The Alliance has been set up to help the working dog industry. After we conducted the benchmarking and strategic planning projects for the federal government, the AAWS was sadly disbanded due to a change of government. Rather than lose all the good will we had raised from industry stakeholders (not just breeders and trainers of working and sporting dogs, but kennel facility employees, puppy raisers, veterinarians, canine scientists, working dog handlers, representatives from state government who are directly involved in legislating animal welfare requirements and animal welfare agencies advocating for social change), several of the working group members decided to set up the Alliance to keep driving the  initiatives of the strategic Australian Working Dog Industry Action Plan.

Its aim is to help connect all the industry stakeholders to work more effectively together towards better welfare and performance in their dogs. Help researchers gain better access to working dog populations to study, help industry have a voice to ask researchers to answer the questions they most want answered and help all those experienced practitioners share what is working well for them.

There are so many great things happening within our working dog industry, the Alliance wants to help share those good bits around, so everyone – the dogs and the people they work to assist – can benefit.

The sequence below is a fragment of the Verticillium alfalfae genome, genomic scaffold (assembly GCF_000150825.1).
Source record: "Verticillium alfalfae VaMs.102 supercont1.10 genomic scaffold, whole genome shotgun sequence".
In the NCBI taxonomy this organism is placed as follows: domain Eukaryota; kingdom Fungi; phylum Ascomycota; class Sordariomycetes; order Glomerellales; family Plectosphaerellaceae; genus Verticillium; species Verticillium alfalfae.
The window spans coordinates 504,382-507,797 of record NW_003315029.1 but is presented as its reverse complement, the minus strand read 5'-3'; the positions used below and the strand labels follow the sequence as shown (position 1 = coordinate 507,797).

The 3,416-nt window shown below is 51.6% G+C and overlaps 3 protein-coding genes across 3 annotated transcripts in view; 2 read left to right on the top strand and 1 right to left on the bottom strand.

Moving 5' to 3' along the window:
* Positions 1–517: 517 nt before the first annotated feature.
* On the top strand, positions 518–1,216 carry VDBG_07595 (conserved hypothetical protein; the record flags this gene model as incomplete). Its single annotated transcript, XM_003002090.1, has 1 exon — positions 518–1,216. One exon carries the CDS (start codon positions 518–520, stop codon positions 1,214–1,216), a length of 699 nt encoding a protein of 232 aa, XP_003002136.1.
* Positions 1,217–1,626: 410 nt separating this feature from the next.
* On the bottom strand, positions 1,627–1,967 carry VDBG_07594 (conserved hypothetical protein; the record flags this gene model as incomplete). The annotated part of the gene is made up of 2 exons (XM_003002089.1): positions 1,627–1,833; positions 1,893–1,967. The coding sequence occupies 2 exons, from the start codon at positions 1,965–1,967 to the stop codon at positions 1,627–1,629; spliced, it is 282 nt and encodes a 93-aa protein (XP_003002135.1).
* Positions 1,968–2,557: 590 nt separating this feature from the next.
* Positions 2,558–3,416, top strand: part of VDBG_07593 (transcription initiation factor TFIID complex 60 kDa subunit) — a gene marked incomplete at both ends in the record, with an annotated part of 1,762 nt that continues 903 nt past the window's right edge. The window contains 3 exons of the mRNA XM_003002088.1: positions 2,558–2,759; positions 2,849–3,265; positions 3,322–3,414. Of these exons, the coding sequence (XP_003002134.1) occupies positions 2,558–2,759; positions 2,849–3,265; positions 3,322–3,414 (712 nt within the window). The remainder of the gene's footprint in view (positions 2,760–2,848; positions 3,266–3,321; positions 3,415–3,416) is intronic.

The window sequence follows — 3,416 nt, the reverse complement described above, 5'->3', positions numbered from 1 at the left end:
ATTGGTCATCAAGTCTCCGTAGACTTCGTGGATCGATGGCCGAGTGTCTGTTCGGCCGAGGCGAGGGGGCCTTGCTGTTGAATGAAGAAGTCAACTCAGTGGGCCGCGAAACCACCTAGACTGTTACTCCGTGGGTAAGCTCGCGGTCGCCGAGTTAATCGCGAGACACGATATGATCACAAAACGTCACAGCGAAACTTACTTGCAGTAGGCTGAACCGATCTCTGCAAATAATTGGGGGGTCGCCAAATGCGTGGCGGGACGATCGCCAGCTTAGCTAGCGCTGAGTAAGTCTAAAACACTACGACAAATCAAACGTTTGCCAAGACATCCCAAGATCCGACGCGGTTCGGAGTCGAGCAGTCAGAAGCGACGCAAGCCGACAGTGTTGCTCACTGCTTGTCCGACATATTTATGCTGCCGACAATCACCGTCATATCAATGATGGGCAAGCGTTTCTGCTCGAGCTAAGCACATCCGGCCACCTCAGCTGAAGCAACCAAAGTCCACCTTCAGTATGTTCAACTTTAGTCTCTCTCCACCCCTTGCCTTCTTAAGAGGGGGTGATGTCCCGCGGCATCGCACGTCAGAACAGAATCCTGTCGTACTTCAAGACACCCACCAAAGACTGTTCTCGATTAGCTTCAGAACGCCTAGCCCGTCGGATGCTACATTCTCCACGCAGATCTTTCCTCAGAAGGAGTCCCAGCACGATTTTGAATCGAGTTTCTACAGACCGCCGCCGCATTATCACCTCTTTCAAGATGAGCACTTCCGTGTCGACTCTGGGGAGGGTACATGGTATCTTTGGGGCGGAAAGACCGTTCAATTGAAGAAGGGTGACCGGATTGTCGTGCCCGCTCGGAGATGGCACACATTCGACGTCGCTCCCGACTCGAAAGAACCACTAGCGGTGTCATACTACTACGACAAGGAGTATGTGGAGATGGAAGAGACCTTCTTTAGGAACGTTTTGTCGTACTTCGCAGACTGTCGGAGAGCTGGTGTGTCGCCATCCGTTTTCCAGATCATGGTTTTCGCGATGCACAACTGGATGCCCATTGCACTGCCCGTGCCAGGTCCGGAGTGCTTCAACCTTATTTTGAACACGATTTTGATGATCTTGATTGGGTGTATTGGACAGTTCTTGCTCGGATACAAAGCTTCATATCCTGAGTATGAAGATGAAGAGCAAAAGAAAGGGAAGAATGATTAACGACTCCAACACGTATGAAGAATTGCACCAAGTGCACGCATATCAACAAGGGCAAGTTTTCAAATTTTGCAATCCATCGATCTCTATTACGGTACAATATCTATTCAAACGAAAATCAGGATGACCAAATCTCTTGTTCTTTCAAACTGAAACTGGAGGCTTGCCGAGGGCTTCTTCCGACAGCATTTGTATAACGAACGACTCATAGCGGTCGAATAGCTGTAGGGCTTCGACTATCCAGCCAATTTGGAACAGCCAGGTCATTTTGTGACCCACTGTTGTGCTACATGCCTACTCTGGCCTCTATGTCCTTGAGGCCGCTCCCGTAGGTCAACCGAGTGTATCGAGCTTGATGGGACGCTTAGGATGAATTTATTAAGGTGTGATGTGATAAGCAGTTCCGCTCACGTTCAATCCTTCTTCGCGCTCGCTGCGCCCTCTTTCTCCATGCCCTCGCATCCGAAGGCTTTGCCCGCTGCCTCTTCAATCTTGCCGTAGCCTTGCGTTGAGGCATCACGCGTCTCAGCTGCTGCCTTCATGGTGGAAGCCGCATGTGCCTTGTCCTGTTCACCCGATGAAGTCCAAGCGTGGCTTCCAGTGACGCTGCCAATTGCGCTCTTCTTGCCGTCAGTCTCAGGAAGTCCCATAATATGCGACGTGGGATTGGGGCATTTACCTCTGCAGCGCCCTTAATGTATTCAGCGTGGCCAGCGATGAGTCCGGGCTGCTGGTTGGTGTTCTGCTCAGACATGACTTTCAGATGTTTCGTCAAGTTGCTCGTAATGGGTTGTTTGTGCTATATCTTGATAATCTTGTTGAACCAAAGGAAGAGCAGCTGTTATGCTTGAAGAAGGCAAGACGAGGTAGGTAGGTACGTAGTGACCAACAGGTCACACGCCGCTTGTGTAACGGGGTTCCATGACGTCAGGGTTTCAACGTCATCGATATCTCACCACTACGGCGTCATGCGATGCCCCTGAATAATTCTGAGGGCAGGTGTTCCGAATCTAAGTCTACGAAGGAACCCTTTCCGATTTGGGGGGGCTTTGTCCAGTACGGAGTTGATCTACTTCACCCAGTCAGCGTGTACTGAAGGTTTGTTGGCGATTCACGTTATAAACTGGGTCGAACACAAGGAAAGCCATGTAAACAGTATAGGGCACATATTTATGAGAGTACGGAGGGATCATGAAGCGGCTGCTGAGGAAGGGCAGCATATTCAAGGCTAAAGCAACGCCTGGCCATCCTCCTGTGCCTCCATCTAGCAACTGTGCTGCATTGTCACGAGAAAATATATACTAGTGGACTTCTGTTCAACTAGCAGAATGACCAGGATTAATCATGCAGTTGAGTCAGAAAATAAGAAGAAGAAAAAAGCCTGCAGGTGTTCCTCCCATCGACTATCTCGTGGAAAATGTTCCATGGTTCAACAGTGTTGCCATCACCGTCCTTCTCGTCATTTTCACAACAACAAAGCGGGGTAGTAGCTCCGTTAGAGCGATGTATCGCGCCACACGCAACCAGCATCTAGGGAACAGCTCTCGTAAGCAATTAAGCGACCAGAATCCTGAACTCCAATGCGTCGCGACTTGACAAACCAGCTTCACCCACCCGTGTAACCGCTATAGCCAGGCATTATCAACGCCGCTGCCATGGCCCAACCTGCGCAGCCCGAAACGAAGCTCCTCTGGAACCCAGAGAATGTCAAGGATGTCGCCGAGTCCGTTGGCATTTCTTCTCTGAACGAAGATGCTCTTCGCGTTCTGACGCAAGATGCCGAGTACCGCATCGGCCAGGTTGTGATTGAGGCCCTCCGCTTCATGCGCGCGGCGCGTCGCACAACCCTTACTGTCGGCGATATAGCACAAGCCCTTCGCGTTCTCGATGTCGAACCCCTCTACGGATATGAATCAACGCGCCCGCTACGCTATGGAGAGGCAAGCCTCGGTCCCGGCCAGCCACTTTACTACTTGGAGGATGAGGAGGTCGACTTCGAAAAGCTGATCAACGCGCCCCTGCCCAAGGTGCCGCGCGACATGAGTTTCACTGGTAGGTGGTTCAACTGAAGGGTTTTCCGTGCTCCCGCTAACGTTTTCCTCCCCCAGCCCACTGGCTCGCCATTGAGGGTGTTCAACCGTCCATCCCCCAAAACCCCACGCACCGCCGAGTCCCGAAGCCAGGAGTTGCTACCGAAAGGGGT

Your passion for communicating canine science comes across in your blog Do You Believe in Dog? (with Julie Hecht) and in the Human Animal Science podcast series. What do you enjoy most about this?

Helping the science get out in the world! I have enormous respect for my scientific colleagues and they do great work that I feel enthusiastic about. It’s a privilege to help their work get out of the peer-reviewed journals (where only other scientists can read them) and into the laps of everyone! Science has so much relevance in every walk of life, even if we don’t always realise it. I also think that by sharing the findings of my colleagues with the general public, we can help everyone recognise that science is interesting and useful, done by real people who want to answer questions that you have thought about too – not just the stereotypical lab coated, test tube wielding ‘scientist’ you might have seen in awkward science stock photography!